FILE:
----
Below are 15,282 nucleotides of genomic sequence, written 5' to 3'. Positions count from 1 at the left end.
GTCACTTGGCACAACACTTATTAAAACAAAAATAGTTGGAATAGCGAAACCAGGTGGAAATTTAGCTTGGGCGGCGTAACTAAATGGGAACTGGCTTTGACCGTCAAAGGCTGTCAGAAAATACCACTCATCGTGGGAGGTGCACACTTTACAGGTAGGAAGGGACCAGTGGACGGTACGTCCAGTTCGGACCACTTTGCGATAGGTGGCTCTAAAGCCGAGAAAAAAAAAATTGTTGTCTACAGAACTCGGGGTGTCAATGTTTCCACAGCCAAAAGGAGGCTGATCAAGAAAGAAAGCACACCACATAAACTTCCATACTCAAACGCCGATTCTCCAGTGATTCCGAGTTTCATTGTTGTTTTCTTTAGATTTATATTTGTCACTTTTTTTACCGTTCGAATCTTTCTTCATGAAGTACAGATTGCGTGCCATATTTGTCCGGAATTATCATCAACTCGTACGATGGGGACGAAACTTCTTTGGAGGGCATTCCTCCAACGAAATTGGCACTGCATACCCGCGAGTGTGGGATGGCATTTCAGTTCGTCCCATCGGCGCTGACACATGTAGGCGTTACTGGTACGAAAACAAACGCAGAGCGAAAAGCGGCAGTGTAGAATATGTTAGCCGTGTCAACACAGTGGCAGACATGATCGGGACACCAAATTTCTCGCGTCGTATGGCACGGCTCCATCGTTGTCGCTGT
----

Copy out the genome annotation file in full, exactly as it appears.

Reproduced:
Below are 15,282 nucleotides of genomic sequence, written 5' to 3'. Positions count from 1 at the left end.
GTCACTTGGCACAACACTTATTAAAACAAAAATAGTTGGAATAGCGAAACCAGGTGGAAATTTAGCTTGGGCGGCGTAACTAAATGGGAACTGGCTTTGACCGTCAAAGGCTGTCAGAAAATACCACTCATCGTGGGAGGTGCACACTTTACAGGTAGGAAGGGACCAGTGGACGGTACGTCCAGTTCGGACCACTTTGCGATAGGTGGCTCTAAAGCCGAGAAAAAAAAAATTGTTGTCTACAGAACTCGGGGTGTCAATGTTTCCACAGCCAAAAGGAGGCTGATCAAGAAAGAAAGCACACCACATAAACTTCCATACTCAAACGCCGATTCTCCAGTGATTCCGAGTTTCATTGTTGTTTTCTTTAGATTTATATTTGTCACTTTTTTTACCGTTCGAATCTTTCTTCATGAAGTACAGATTGCGTGCCATATTTGTCCGGAATTATCATCAACTCGTACGATGGGGACGAAACTTCTTTGGAGGGCATTCCTCCAACGAAATTGGCACTGCATACCCGCGAGTGTGGGATGGCATTTCAGTTCGTCCCATCGGCGCTGACACATGTAGGCGTTACTGGTACGAAAACAAACGCAGAGCGAAAAGCGGCAGTGTAGAATATGTTAGCCGTGTCAACACAGTGGCAGACATGATCGGGACACCAAATTTCTCGCGTCGTATGGCACGGCTCCATCGTTGTCGCTGT